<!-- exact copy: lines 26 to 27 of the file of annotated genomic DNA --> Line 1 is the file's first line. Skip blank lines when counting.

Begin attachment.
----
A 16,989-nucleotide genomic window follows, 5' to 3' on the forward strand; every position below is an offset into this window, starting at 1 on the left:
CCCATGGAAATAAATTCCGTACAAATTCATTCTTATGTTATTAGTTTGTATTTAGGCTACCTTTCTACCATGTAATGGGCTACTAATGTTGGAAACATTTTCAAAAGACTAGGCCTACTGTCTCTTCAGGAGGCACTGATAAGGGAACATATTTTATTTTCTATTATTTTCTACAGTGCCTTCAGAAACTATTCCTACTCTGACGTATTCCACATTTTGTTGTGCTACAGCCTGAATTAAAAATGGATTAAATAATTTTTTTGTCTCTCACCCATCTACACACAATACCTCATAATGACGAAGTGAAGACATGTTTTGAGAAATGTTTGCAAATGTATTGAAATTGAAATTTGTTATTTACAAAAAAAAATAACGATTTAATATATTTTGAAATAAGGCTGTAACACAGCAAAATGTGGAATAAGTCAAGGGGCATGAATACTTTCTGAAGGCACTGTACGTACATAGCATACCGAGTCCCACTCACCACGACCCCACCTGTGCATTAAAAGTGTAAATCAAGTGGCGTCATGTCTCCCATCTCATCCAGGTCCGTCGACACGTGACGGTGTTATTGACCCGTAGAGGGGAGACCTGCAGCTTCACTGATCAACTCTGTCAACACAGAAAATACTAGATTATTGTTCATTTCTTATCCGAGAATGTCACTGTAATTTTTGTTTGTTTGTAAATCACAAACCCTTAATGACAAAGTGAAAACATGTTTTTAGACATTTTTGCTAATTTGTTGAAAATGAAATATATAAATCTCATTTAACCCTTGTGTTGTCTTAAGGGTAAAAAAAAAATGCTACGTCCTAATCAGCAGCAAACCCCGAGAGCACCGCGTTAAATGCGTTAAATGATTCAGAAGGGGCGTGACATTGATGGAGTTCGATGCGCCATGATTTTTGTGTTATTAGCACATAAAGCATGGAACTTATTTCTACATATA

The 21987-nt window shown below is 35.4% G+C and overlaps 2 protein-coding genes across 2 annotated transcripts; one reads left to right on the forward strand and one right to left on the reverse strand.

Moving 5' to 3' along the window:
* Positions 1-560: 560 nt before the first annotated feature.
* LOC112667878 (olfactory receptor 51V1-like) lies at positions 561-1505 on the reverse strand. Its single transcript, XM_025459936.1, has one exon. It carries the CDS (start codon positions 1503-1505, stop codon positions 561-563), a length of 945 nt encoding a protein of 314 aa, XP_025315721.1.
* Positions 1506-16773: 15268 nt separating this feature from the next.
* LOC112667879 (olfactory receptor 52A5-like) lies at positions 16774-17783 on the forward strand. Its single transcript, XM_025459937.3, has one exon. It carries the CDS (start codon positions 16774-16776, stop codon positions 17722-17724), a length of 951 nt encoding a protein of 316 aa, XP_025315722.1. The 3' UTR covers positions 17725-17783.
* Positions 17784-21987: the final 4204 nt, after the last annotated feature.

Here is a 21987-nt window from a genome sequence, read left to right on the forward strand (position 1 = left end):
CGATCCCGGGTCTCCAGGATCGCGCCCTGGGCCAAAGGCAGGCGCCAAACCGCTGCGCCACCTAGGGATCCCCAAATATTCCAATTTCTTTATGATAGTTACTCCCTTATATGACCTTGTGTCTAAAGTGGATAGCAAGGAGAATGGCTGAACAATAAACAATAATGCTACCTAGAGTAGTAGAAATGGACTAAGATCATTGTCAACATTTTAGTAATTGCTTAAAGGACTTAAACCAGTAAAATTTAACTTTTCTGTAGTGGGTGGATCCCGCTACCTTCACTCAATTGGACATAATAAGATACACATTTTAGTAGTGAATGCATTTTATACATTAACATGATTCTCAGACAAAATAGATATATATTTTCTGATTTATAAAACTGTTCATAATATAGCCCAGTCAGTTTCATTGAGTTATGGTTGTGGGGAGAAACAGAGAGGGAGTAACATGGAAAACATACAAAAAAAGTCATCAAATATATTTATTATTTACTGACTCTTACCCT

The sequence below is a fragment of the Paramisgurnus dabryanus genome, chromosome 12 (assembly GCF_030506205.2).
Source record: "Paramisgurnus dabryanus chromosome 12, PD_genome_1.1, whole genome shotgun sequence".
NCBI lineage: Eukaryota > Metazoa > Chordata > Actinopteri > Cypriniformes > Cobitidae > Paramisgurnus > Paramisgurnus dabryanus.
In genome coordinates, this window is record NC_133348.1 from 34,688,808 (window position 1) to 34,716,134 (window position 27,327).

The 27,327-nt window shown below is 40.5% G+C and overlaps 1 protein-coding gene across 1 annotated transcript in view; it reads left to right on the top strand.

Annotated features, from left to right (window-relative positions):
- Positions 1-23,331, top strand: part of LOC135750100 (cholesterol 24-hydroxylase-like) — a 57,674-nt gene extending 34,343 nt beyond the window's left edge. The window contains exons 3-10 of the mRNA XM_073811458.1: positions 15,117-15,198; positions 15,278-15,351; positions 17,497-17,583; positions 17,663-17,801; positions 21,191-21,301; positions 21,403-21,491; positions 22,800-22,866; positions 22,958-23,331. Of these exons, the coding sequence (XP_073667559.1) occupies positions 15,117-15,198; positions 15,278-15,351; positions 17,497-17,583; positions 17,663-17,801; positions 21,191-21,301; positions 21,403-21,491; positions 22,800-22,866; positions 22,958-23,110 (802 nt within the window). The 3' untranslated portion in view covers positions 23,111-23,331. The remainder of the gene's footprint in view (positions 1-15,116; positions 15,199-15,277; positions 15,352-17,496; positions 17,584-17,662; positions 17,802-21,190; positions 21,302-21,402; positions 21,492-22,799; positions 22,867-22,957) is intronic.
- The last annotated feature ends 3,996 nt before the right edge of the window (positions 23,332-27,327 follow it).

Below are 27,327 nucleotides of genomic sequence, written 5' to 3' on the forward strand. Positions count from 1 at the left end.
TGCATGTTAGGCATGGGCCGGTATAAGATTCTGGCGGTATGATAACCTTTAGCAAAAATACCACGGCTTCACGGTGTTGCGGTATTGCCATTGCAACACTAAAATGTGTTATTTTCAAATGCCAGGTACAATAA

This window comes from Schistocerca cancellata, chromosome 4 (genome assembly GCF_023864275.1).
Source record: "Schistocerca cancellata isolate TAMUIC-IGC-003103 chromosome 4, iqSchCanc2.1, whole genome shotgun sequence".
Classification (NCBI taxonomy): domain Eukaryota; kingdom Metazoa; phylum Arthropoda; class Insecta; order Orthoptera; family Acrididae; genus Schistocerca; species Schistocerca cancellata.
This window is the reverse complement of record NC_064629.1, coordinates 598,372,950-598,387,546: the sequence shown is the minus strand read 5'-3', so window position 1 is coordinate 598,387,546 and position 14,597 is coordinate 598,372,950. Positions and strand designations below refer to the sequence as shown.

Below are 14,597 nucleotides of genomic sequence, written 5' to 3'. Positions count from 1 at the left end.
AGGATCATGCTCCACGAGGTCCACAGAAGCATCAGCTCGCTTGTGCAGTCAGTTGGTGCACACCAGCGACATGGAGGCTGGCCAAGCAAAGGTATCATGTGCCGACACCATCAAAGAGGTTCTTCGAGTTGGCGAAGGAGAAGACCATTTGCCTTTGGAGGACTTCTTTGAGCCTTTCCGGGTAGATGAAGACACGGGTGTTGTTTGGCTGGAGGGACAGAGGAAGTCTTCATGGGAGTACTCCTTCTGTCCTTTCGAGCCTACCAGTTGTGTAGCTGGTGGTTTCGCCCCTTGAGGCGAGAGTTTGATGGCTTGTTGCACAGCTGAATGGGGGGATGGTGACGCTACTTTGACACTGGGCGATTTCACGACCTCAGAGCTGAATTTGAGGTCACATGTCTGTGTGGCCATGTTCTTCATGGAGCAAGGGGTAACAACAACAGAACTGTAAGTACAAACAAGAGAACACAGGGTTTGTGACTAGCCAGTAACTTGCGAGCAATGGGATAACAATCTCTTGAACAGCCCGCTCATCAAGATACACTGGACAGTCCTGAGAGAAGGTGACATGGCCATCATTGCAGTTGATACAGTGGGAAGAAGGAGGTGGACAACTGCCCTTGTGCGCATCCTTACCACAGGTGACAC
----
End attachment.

Below are 14,597 nucleotides of genomic sequence, written 5' to 3'. Positions count from 1 at the left end.
AGGATCATGCTCCACGAGGTCCACAGAAGCATCAGCTCGCTTGTGCAGTCAGTTGGTGCACACCAGCGACATGGAGGCTGGCCAAGCAAAGGTATCATGTGCCGACACCATCAAAGAGGTTCTTCGAGTTGGCGAAGGAGAAGACCATTTGCCTTTGGAGGACTTCTTTGAGCCTTTCCGGGTAGATGAAGACACGGGTGTTGTTTGGCTGGAGGGACAGAGGAAGTCTTCATGGGAGTACTCCTTCTGTCCTTTCGAGCCTACCAGTTGTGTAGCTGGTGGTTTCGCCCCTTGAGGCGAGAGTTTGATGGCTTGTTGCACAGCTGAATGGGGGGATGGTGACGCTACTTTGACACTGGGCGATTTCACGACCTCAGAGCTGAATTTGAGGTCACATGTCTGTGTGGCCATGTTCTTCATGGAGCAAGGGGTAACAACAACAGAACTGTAAGTACAAACAAGAGAACACAGGGTTTGTGACTAGCCAGTAACTTGCGAGCAATGGGATAACAATCTCTTGAACAGCCCGCTCATCAAGATACACTGGACAGTCCTGAGAGAAGGTGACATGGCCATCATTGCAGTTGATACAGTGGGAAGAAGGAGGTGGACAACTGCCCTTGTGCGCATCCTTACCACAGGTGACAC